The exploration of political conflicts and personal relationships in Ian McEwan's The Innocent
Abbasiyannejad, Mina and Talif, Rosli (2014) The exploration of political conflicts and personal relationships in Ian McEwan's The Innocent. SAGE Open, 4 (1). pp. 1-9. ISSN 2158-2440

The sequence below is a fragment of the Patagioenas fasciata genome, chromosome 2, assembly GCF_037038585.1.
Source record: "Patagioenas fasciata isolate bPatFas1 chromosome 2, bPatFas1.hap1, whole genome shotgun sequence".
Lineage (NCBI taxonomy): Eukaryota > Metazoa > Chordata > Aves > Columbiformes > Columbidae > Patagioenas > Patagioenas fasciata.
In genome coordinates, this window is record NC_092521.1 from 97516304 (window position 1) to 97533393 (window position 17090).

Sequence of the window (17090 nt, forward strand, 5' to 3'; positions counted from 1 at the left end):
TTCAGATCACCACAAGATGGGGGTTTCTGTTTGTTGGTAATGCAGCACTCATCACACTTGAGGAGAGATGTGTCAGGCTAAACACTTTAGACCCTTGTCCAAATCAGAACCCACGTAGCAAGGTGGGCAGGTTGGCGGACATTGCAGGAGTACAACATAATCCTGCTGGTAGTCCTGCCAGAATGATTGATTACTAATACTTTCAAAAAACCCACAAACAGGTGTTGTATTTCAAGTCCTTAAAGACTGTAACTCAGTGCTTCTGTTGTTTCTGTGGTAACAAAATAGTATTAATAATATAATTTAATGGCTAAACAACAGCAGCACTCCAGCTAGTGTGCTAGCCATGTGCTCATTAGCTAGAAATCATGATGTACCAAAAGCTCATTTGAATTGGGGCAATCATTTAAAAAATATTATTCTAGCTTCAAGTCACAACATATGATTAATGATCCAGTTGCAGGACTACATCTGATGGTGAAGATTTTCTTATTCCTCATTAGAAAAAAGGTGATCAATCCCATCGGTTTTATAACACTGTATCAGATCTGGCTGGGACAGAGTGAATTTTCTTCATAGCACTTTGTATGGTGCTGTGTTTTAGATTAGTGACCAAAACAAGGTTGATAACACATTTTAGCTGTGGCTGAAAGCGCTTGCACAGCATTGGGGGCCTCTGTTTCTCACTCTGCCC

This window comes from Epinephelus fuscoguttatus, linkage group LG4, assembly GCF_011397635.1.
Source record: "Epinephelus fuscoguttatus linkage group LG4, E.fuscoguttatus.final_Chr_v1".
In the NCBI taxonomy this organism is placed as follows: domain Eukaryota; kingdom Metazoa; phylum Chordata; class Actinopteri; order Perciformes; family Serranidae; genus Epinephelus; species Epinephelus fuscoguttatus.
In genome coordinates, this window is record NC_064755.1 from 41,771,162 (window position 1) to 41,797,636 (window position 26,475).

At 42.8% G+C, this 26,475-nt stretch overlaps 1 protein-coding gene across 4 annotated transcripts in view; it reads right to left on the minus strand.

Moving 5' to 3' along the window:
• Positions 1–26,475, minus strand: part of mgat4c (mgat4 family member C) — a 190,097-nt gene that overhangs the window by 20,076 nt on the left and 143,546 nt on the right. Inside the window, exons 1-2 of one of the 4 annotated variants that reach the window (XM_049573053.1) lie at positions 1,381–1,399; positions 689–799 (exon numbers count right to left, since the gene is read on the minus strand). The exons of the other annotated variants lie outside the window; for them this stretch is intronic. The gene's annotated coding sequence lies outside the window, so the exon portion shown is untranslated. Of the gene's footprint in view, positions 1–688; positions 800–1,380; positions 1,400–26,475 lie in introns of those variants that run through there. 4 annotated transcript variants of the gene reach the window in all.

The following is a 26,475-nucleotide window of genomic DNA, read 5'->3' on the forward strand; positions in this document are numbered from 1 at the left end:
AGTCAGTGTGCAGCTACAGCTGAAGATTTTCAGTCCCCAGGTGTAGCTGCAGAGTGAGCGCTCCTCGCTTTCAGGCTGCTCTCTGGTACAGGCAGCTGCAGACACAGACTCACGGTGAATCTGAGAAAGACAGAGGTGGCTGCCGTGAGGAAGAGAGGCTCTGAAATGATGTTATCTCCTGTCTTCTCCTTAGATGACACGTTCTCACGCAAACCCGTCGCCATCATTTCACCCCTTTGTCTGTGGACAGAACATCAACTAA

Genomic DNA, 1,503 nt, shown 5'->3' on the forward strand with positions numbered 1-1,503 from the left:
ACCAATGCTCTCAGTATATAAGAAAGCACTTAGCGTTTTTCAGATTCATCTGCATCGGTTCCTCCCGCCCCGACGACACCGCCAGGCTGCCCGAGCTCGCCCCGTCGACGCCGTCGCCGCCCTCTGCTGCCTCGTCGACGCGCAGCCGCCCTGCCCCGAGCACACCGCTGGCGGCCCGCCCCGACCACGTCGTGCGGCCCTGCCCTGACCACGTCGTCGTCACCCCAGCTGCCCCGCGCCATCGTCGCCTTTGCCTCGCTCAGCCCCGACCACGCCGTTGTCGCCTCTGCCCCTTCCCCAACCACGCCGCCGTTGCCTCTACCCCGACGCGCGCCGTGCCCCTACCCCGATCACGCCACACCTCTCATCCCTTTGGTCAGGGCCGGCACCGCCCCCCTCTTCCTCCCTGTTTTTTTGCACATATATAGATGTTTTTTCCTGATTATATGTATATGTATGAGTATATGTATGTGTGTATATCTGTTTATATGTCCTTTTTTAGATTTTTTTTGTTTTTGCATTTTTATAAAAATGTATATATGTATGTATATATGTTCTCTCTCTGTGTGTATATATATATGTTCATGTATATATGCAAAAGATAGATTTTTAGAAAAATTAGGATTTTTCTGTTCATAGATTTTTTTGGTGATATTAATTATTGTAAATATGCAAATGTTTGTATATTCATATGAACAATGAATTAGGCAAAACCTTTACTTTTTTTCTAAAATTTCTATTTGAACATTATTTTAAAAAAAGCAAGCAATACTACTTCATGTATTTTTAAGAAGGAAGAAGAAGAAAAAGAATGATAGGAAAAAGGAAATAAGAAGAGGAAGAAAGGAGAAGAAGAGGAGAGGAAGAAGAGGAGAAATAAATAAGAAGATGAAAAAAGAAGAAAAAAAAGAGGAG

Political conflicts have historically affected the relationships of nations. Ian McEwan’s The Innocent is an excellent example of a story set within the web of such a conflict—the Cold War—that was brought about by U.S. and Soviet confrontation over spheres of influence after the Second World War. This article aims to show how Ian McEwan pictures Americanization as a form of cultural politics aimed at spreading American influence throughout the occupied countries such as Germany for political domination. Max Weber’s theory of political power along with semiotics as a tool is the framework of the article. Signs that refer to the Americanization process, including inferences in the dialogues, gestures, choice of food, and even clothing, are scrutinized and interpreted within the socio-political context the of Cold War. The analysis of The Innocent provides an example of the ways in which fiction represents political conflicts permeating personal and intimate relationships, and how such conflicts may result in a sense of mistrust and intrigue among both people and nations.
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